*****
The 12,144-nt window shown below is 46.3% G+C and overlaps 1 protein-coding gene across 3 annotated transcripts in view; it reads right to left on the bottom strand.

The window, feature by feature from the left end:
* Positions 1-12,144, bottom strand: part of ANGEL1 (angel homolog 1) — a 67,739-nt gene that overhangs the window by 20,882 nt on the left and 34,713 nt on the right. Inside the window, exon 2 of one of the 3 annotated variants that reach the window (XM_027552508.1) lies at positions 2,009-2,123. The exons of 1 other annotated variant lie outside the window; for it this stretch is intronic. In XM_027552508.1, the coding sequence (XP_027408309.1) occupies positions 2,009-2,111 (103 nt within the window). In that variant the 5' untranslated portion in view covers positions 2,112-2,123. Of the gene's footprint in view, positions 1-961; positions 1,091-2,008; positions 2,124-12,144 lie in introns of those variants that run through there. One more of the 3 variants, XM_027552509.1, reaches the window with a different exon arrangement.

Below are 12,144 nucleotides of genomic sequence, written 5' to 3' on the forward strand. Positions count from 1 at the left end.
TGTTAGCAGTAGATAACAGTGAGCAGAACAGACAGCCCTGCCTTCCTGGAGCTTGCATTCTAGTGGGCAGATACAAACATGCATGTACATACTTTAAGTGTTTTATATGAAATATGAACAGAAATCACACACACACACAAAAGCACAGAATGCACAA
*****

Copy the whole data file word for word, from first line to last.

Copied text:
The 12,144-nt window shown below is 46.3% G+C and overlaps 1 protein-coding gene across 3 annotated transcripts in view; it reads right to left on the bottom strand.

The window, feature by feature from the left end:
* Positions 1-12,144, bottom strand: part of ANGEL1 (angel homolog 1) — a 67,739-nt gene that overhangs the window by 20,882 nt on the left and 34,713 nt on the right. Inside the window, exon 2 of one of the 3 annotated variants that reach the window (XM_027552508.1) lies at positions 2,009-2,123. The exons of 1 other annotated variant lie outside the window; for it this stretch is intronic. In XM_027552508.1, the coding sequence (XP_027408309.1) occupies positions 2,009-2,111 (103 nt within the window). In that variant the 5' untranslated portion in view covers positions 2,112-2,123. Of the gene's footprint in view, positions 1-961; positions 1,091-2,008; positions 2,124-12,144 lie in introns of those variants that run through there. One more of the 3 variants, XM_027552509.1, reaches the window with a different exon arrangement.

Below are 12,144 nucleotides of genomic sequence, written 5' to 3' on the forward strand. Positions count from 1 at the left end.
TGTTAGCAGTAGATAACAGTGAGCAGAACAGACAGCCCTGCCTTCCTGGAGCTTGCATTCTAGTGGGCAGATACAAACATGCATGTACATACTTTAAGTGTTTTATATGAAATATGAACAGAAATCACACACACACACAAAAGCACAGAATGCACAA